As I see it, the decision to impeach or not must ultimately be made by the American people, not by leaders in Congress. The critical issue before the Congress right now is not impeachment itself, but allowing open debate through Congressional hearings, permitting Americans at last to see the evidence for and against impeachment in the organized, coherent form that the regular media have failed to present. If the House Judiciary Committee conducts fair and competent hearings, I believe American public opinion will solidify so strongly in favor of impeachment that the votes in Congress will carry the day. But even if the final result falls short of impeachment and removal from office, the process should still be initiated for these reasons:
1. Impeachment is warranted.
Bush Administration officials at the highest levels of government are guilty of "high crimes and misdemeanors." The President, Vice President and many of their ranking appointees have violated American laws and international treaties and conventions. The facts can be covered up or obfuscated, but they remain the truth.
2. Impeachment is appropriate.
Impeachment is the remedy set forth in the Constitution when government officials are guilty of "high crimes and misdemeanors." Through statute and convention as well as Constitutional provision, the House of Representatives and Senate have instituted safeguards and procedures to assure rigor and fairness in determining if an official has failed to "take Care that the Laws be faithfully executed..."
3. Impeachment is needed to protect democracy.
Our generation has seen three prior crises of governmental integrity – Vietnam, Watergate and Iran-Contra – where high-level government officials violated their oath of office and disobeyed laws. Justice was, at best, only partially realized in these crises. Consequently, the perpetrators of high crimes and misdemeanors concluded that laws can be disregarded by the powerful. Some of the chief actors in today’s crisis are veterans of our 1960’s, ‘70’s and ‘80’s scandals. If Congress had fully implemented its impeachment remedies for Vietnam, Watergate and Iran-Contra crimes, it is inconceivable that the current cancer of "unitary executive" could have gained sufficient power to steal the presidency, prosecute an illegal war, institute a gulag abroad and mass surveillance at home, all without the accountability of "checks and balances" embedded in our Constitution. With our democracy imperiled, we must avail ourselves of what Bruce Fein has called the founders’ remedy for royalism.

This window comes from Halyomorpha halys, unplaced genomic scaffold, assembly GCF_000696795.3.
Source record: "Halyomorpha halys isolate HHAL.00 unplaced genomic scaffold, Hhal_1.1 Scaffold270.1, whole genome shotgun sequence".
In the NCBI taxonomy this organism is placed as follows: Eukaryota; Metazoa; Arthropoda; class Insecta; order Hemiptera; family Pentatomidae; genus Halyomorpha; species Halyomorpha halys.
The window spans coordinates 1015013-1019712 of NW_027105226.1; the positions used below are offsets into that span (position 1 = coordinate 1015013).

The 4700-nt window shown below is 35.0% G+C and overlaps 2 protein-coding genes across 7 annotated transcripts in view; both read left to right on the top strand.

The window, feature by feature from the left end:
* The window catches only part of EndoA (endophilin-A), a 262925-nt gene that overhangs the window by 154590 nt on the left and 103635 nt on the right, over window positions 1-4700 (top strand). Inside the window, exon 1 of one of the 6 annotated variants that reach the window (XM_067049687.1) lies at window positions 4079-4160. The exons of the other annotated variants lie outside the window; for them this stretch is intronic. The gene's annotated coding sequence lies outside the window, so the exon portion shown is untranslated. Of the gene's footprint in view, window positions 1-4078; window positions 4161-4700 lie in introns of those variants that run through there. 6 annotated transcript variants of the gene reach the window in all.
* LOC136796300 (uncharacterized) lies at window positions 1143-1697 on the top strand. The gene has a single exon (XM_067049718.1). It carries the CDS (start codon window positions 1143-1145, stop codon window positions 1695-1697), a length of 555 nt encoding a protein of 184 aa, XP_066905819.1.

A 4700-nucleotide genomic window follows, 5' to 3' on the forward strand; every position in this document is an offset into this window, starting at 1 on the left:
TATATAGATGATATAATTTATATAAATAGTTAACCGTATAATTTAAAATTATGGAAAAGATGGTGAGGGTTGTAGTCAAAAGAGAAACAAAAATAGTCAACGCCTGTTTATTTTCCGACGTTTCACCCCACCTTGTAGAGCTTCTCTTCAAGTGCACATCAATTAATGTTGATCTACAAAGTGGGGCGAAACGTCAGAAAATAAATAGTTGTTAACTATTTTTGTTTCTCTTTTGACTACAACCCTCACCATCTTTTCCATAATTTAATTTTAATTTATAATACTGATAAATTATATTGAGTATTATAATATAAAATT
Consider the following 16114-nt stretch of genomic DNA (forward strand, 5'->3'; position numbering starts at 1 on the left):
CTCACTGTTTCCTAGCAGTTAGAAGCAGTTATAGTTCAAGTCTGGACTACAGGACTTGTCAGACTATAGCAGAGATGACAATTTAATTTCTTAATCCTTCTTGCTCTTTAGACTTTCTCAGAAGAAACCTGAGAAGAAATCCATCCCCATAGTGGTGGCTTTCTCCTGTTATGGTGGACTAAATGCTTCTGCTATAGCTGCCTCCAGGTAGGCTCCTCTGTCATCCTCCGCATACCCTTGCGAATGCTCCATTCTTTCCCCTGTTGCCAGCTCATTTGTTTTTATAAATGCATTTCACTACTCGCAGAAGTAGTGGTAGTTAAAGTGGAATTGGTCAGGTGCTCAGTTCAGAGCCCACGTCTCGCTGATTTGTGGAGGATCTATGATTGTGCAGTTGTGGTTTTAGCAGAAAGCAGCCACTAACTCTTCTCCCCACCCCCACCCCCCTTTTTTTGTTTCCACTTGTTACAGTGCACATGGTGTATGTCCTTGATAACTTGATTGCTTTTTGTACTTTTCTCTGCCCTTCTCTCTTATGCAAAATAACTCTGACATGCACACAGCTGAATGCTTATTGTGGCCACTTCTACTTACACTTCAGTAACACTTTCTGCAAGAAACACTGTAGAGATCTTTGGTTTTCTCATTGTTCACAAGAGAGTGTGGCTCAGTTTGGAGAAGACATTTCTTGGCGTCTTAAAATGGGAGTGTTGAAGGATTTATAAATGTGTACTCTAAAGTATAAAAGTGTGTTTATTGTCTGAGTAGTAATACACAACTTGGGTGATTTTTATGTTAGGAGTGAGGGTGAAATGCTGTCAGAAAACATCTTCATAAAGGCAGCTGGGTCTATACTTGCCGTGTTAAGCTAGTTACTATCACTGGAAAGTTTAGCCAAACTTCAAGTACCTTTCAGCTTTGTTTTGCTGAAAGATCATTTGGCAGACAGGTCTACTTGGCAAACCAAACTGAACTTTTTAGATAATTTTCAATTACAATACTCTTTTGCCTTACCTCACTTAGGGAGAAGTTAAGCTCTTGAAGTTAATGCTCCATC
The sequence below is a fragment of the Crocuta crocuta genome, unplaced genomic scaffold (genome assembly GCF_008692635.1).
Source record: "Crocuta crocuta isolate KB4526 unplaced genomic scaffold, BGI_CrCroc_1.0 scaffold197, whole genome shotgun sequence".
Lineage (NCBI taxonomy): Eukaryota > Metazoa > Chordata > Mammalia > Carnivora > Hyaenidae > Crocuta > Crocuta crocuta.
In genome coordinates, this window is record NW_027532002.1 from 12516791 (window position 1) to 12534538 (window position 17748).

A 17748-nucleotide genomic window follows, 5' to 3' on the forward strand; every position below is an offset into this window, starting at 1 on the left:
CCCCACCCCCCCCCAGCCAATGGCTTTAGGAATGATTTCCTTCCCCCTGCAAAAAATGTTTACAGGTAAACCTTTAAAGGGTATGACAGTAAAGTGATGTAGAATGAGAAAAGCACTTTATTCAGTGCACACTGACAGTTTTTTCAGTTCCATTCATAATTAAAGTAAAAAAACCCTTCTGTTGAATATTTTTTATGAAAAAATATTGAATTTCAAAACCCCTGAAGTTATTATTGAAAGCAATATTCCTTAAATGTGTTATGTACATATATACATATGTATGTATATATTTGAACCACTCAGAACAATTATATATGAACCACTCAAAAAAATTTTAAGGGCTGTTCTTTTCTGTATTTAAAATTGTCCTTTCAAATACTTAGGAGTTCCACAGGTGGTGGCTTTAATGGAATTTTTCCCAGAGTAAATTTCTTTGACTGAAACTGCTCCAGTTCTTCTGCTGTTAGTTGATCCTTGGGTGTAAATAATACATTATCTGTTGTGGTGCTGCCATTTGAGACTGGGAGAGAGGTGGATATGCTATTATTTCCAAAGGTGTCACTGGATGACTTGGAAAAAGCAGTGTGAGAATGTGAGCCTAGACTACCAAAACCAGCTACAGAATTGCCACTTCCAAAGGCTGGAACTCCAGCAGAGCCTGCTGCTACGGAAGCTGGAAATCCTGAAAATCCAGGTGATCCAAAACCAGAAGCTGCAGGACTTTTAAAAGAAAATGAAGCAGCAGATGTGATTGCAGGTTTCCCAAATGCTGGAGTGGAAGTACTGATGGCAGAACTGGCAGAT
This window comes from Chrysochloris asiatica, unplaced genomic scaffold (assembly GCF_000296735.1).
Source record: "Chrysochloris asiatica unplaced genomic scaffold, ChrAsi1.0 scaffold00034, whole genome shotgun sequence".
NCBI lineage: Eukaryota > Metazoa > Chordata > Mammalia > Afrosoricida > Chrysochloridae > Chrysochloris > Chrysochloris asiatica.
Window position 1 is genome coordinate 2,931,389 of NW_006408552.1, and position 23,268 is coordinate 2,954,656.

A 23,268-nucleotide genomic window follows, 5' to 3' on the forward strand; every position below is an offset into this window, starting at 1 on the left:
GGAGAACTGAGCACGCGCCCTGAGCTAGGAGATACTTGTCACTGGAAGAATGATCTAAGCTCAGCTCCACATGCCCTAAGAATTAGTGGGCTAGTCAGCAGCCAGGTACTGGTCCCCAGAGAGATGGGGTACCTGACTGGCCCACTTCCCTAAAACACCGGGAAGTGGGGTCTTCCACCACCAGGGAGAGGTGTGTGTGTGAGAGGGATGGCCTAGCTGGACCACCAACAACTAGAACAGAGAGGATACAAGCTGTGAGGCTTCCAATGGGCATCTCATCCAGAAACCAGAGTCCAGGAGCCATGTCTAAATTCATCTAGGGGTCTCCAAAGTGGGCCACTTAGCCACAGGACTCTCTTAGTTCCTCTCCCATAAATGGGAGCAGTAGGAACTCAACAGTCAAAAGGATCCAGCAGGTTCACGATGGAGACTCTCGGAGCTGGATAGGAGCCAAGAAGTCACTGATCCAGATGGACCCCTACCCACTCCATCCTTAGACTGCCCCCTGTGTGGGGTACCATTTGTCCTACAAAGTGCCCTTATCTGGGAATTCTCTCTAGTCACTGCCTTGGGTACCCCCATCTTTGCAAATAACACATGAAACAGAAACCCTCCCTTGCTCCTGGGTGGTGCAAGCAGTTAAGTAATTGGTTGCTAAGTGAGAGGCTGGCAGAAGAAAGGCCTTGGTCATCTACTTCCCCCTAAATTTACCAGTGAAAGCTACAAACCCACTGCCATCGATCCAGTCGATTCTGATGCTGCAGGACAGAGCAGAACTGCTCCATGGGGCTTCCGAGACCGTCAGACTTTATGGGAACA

The arguments against impeachment are factually wrong, ill-considered or morally indefensible. I recently attended a town meeting in Brooklyn where the opposition to impeachment by our elected representatives was so adamant, repetitious, and consistent that it amounted to a party line. For this reason, as well as your published comments, I must attribute these positions to you, as the chief representative of the House leadership:
1. Impeachment is a protracted process; it takes years.
Not true. Impeachment is fast, for government. The process formally begins when an impeachment resolution is introduced in the House of Representatives, followed by hearings before the House Judiciary Committee. Before that, fact-finding hearings are normally held, to investigate accusations of official wrongdoing. For the Bush administration, this process is already underway. The House and Senate began investigatory hearings in February, 2007. Rep Kucinich introduced an impeachment resolution, HR 333, in April, 2007, which was voted back to the Judiciary Committee in November, with 4 times the support it had before the vote, including 60% of the Democratic members of the House Judiciary Committee. The timeline for the Watergate impeachment, from the beginning of House Judiciary Committee impeachment hearings to Nixon’s resignation was 6 months. Using the Clinton impeachment as a guide, an impeachment vote of the full House in 1974, had it happened, might have required another 2-4 weeks, and a Senate trial another 2-4 weeks. This is a conservative timeline; it is well within possibility that impeachment proceedings against Bush and Cheney would take weeks, not months, because the facts are already well established, if not well disseminated.